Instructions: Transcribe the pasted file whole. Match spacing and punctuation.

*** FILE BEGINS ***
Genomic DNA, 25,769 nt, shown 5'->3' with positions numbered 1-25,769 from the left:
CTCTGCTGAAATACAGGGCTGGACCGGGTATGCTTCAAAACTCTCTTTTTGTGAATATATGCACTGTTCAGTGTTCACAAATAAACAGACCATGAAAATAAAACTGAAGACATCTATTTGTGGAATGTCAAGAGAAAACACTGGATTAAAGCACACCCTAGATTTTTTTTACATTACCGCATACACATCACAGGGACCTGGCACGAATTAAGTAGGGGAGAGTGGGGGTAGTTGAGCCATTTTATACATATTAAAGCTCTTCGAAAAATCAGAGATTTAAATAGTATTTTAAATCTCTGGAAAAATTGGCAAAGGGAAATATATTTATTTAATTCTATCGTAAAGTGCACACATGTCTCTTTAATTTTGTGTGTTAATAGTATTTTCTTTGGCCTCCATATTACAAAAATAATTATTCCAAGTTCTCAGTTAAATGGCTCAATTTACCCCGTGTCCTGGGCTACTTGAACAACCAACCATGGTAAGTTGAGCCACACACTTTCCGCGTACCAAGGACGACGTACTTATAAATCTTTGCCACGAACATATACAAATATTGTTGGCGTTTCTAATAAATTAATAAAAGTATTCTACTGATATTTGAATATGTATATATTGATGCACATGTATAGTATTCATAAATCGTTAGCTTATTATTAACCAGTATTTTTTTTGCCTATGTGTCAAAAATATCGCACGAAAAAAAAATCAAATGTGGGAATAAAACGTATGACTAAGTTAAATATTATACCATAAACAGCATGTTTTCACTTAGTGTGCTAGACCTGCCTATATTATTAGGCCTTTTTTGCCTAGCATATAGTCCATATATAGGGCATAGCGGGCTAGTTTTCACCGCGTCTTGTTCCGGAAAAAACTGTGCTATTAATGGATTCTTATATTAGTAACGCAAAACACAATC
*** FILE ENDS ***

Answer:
Genomic DNA, 25,769 nt, shown 5'->3' with positions numbered 1-25,769 from the left:
CTCTGCTGAAATACAGGGCTGGACCGGGTATGCTTCAAAACTCTCTTTTTGTGAATATATGCACTGTTCAGTGTTCACAAATAAACAGACCATGAAAATAAAACTGAAGACATCTATTTGTGGAATGTCAAGAGAAAACACTGGATTAAAGCACACCCTAGATTTTTTTTACATTACCGCATACACATCACAGGGACCTGGCACGAATTAAGTAGGGGAGAGTGGGGGTAGTTGAGCCATTTTATACATATTAAAGCTCTTCGAAAAATCAGAGATTTAAATAGTATTTTAAATCTCTGGAAAAATTGGCAAAGGGAAATATATTTATTTAATTCTATCGTAAAGTGCACACATGTCTCTTTAATTTTGTGTGTTAATAGTATTTTCTTTGGCCTCCATATTACAAAAATAATTATTCCAAGTTCTCAGTTAAATGGCTCAATTTACCCCGTGTCCTGGGCTACTTGAACAACCAACCATGGTAAGTTGAGCCACACACTTTCCGCGTACCAAGGACGACGTACTTATAAATCTTTGCCACGAACATATACAAATATTGTTGGCGTTTCTAATAAATTAATAAAAGTATTCTACTGATATTTGAATATGTATATATTGATGCACATGTATAGTATTCATAAATCGTTAGCTTATTATTAACCAGTATTTTTTTTGCCTATGTGTCAAAAATATCGCACGAAAAAAAAATCAAATGTGGGAATAAAACGTATGACTAAGTTAAATATTATACCATAAACAGCATGTTTTCACTTAGTGTGCTAGACCTGCCTATATTATTAGGCCTTTTTTGCCTAGCATATAGTCCATATATAGGGCATAGCGGGCTAGTTTTCACCGCGTCTTGTTCCGGAAAAAACTGTGCTATTAATGGATTCTTATATTAGTAACGCAAAACACAATC